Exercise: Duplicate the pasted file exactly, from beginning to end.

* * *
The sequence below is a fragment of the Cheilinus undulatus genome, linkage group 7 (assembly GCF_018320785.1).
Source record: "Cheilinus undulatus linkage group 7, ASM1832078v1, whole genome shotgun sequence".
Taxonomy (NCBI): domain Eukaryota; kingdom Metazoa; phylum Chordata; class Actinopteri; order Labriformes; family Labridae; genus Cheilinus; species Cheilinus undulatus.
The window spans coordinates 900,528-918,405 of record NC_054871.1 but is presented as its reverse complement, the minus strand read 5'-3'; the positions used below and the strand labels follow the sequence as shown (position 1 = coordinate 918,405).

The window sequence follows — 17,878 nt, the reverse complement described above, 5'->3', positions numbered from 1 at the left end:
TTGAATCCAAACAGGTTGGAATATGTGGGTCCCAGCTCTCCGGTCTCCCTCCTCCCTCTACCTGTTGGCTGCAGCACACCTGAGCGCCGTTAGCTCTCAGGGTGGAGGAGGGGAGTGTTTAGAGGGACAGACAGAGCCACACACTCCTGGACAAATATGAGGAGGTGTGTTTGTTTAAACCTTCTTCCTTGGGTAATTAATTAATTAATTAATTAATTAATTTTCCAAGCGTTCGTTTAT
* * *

The sequence below is a fragment of the Cheilinus undulatus genome, linkage group 7 (assembly GCF_018320785.1).
Source record: "Cheilinus undulatus linkage group 7, ASM1832078v1, whole genome shotgun sequence".
Taxonomy (NCBI): domain Eukaryota; kingdom Metazoa; phylum Chordata; class Actinopteri; order Labriformes; family Labridae; genus Cheilinus; species Cheilinus undulatus.
The window spans coordinates 900,528-918,405 of record NC_054871.1 but is presented as its reverse complement, the minus strand read 5'-3'; the positions used below and the strand labels follow the sequence as shown (position 1 = coordinate 918,405).

The window sequence follows — 17,878 nt, the reverse complement described above, 5'->3', positions numbered from 1 at the left end:
TTGAATCCAAACAGGTTGGAATATGTGGGTCCCAGCTCTCCGGTCTCCCTCCTCCCTCTACCTGTTGGCTGCAGCACACCTGAGCGCCGTTAGCTCTCAGGGTGGAGGAGGGGAGTGTTTAGAGGGACAGACAGAGCCACACACTCCTGGACAAATATGAGGAGGTGTGTTTGTTTAAACCTTCTTCCTTGGGTAATTAATTAATTAATTAATTAATTAATTTTCCAAGCGTTCGTTTAT